Analysis: Sort of just a cute story, really something meant for kids, like a fairy tale (and perhaps it is, and my roommate just didn’t refer to it as such). Nice little morality tale about not letting jealousy get to you, with the added iconography of the Buddhist monk instead of the traditional Western protagonist.

Folk Beliefs
general
Legends
Narrative

Dreaming of Buddha

Context: One of my roommates, when he heard me explaining to a friend about how stressful it was to try and find folklore from different sources, offered some of the stories he knew from his childhood.

Background: This is the story of an accident that happened to my roommate’s mother when she was young.

Dialogue: Um… I don’t remember how old she was, probably between, you know, 10 and 13. Um, she was playing hide and seek, and was in a two-story house, um, and she really wanted to be tough to find, so she climbed up out on the balcony, on the railing I think, and held on to the opposite side of the railing. Um… After that she accidentally let go and fell two stories and… landed on the ground, uh…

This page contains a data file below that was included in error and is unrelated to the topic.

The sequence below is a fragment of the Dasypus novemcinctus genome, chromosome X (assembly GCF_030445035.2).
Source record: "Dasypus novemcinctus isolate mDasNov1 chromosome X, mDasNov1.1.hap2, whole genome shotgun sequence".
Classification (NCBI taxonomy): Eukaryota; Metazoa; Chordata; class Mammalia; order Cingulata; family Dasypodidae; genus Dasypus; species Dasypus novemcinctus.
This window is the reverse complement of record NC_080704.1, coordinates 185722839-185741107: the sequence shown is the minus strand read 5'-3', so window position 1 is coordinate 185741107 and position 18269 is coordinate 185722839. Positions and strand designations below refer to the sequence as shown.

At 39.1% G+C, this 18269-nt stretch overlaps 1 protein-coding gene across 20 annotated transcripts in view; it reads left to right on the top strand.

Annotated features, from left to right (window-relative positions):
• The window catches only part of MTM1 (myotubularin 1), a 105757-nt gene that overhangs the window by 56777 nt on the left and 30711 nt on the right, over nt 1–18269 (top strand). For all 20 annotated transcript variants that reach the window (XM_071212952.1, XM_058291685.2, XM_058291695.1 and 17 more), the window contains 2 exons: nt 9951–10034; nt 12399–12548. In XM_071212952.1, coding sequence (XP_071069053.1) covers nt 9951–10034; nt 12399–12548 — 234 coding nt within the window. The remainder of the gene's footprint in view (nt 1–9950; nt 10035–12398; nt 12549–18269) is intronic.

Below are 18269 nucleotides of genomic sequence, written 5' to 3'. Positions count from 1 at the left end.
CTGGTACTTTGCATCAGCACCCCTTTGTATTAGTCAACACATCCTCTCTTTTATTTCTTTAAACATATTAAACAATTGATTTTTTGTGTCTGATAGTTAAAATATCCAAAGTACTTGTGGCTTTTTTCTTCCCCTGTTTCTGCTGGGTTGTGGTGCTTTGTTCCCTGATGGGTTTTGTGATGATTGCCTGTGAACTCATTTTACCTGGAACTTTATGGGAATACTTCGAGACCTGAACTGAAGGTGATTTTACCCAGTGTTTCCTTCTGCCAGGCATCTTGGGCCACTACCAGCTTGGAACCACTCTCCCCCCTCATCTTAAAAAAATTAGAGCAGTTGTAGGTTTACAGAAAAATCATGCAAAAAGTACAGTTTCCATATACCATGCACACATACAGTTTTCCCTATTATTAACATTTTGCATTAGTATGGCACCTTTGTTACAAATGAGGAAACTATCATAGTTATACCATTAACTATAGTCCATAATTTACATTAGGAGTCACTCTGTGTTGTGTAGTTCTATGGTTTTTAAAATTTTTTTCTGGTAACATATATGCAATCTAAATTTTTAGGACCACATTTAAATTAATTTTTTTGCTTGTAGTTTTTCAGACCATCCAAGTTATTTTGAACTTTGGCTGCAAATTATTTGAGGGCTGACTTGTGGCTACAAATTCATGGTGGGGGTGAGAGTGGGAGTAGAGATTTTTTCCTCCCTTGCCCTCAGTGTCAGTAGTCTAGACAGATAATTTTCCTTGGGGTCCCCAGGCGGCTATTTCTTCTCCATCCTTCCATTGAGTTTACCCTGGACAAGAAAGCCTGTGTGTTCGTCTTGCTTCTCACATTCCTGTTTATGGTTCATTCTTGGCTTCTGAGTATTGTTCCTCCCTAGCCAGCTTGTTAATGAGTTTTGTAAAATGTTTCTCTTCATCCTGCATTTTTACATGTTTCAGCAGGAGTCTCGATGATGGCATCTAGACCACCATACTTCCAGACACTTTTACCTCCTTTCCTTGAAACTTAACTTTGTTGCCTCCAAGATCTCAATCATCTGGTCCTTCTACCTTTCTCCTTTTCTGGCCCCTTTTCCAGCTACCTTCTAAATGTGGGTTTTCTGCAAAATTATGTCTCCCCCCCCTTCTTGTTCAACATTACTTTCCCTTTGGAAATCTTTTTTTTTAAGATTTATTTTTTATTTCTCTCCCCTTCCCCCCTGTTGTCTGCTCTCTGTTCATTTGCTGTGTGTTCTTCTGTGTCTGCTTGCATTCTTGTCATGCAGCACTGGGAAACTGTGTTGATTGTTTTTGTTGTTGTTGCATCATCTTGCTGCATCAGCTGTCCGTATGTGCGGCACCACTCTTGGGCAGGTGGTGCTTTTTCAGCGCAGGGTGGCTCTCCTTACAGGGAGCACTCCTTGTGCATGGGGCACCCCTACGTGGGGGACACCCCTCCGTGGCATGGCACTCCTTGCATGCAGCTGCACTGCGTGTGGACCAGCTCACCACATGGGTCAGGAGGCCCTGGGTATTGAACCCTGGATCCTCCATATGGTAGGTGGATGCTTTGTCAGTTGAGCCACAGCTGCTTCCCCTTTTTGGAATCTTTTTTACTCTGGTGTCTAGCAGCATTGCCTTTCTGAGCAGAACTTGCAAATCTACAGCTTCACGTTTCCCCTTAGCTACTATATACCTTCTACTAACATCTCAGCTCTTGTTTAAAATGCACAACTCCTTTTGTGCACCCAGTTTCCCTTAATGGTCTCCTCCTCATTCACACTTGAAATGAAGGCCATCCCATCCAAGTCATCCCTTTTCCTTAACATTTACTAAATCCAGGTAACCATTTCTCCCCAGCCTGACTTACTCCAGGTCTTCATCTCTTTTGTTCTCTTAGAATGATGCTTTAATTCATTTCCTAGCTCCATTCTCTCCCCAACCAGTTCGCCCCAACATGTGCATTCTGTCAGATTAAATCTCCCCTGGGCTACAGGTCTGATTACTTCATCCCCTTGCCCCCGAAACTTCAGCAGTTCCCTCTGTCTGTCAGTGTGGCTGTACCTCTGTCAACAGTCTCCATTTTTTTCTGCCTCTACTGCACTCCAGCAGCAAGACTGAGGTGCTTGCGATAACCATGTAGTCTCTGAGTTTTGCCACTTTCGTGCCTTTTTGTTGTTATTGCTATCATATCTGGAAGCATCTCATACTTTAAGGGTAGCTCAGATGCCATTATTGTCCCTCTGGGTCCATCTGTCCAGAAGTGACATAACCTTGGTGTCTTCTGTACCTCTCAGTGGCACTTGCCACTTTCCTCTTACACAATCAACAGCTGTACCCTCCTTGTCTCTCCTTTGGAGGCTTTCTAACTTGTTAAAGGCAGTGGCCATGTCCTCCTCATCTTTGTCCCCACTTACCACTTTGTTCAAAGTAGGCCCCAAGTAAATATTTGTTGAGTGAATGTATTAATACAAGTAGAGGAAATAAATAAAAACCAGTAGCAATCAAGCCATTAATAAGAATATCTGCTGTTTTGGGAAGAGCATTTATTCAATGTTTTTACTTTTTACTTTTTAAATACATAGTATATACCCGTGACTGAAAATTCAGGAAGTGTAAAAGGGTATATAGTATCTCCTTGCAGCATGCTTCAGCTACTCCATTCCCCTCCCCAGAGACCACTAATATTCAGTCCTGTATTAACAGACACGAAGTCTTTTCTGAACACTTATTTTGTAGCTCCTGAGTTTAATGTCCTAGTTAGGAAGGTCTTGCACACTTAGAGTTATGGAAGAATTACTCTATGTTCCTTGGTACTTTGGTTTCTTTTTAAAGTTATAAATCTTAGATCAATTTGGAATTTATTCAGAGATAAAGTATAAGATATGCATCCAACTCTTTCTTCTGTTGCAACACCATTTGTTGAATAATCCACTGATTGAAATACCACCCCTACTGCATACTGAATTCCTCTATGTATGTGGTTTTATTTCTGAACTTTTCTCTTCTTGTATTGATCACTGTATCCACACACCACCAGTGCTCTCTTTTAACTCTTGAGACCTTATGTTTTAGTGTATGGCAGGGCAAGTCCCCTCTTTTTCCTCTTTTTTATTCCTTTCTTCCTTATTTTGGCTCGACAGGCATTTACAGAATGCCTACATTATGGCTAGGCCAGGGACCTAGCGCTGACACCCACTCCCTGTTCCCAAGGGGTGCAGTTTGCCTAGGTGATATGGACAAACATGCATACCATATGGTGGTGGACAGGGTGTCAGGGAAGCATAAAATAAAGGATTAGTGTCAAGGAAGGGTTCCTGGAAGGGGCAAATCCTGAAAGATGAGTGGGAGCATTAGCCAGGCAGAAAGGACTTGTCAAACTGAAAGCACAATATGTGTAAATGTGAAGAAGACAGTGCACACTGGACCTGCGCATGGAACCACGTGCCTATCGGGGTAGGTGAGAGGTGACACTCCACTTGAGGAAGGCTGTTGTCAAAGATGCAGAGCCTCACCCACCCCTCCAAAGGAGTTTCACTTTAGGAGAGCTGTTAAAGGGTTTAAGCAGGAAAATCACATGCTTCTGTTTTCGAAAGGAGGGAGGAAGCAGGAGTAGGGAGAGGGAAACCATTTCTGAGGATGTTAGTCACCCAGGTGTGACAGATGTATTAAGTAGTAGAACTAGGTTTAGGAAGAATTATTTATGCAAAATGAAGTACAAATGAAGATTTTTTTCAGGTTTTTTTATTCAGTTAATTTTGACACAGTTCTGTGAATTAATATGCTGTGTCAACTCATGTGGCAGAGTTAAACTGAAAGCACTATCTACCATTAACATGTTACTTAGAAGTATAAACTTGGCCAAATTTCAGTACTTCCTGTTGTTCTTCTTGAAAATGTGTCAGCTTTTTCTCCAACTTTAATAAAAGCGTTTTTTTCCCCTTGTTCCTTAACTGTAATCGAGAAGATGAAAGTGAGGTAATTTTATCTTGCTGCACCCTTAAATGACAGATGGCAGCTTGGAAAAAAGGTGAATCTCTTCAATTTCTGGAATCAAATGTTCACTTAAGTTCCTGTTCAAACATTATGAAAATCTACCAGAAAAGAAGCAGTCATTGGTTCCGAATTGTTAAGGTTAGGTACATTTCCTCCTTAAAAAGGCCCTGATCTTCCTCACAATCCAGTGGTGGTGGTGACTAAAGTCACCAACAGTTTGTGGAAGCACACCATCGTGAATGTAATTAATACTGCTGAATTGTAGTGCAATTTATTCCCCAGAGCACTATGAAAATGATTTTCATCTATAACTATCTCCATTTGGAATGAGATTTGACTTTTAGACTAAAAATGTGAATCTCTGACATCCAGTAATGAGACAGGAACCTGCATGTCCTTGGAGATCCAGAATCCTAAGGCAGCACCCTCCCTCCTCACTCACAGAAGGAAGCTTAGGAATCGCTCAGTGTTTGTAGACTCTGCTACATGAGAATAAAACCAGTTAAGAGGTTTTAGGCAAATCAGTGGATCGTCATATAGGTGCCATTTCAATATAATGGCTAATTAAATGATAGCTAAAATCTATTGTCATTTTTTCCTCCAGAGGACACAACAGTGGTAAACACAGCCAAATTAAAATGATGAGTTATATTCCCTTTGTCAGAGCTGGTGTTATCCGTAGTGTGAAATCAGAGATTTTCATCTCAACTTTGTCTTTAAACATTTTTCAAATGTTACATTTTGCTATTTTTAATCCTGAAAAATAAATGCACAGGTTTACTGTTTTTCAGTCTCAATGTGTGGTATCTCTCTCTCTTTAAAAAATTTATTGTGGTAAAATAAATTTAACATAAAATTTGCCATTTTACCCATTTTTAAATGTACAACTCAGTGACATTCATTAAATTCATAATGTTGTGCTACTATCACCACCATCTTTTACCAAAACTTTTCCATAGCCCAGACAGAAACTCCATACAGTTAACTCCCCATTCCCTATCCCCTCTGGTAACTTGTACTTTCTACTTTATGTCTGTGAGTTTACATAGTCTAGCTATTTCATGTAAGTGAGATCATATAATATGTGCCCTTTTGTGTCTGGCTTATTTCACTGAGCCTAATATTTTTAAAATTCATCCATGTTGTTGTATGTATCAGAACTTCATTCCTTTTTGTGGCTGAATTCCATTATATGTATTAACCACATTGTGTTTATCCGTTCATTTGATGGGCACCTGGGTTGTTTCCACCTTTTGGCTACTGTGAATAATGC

What happened after that, when she was unconscious. She had this dream where… uh, it was completely dark. She was looking around, and she could see these demons coming up everywhere, um, including the Devil I think, and so, her reaction was like, “What do I do, there’s demons all around me, there’s total darkness?!?” And then this light appears. I think it’s supposed to be the Buddha, is what she said, and it says, “Hey, uh… Don’t go towards those demons! Come towards me, that’s what you should do, that’s gonna be good.” Uh, so she goes on, she, you know, runs past those demons, heads to the light, and when she comes to, um, her whole family is, like, around her cuz she fell two stories, and they say she is completely unharmed. She gets back up, like, good as new, and, um… ever since then she’s been quite a bit more religious.

Analysis: I debated whether or not this deserved a “miracle” tag based on the fact that a two-story fall resulted in absolutely no injuries. I’m impressed by the fact that a single dream brought about a life-long change, but I suppose it is because views on religion in America and views on religion in Vietnam are different. It would be interesting to hear the dream told from the mother herself, though, just to get as much detail as possible on what happened while she was unconscious.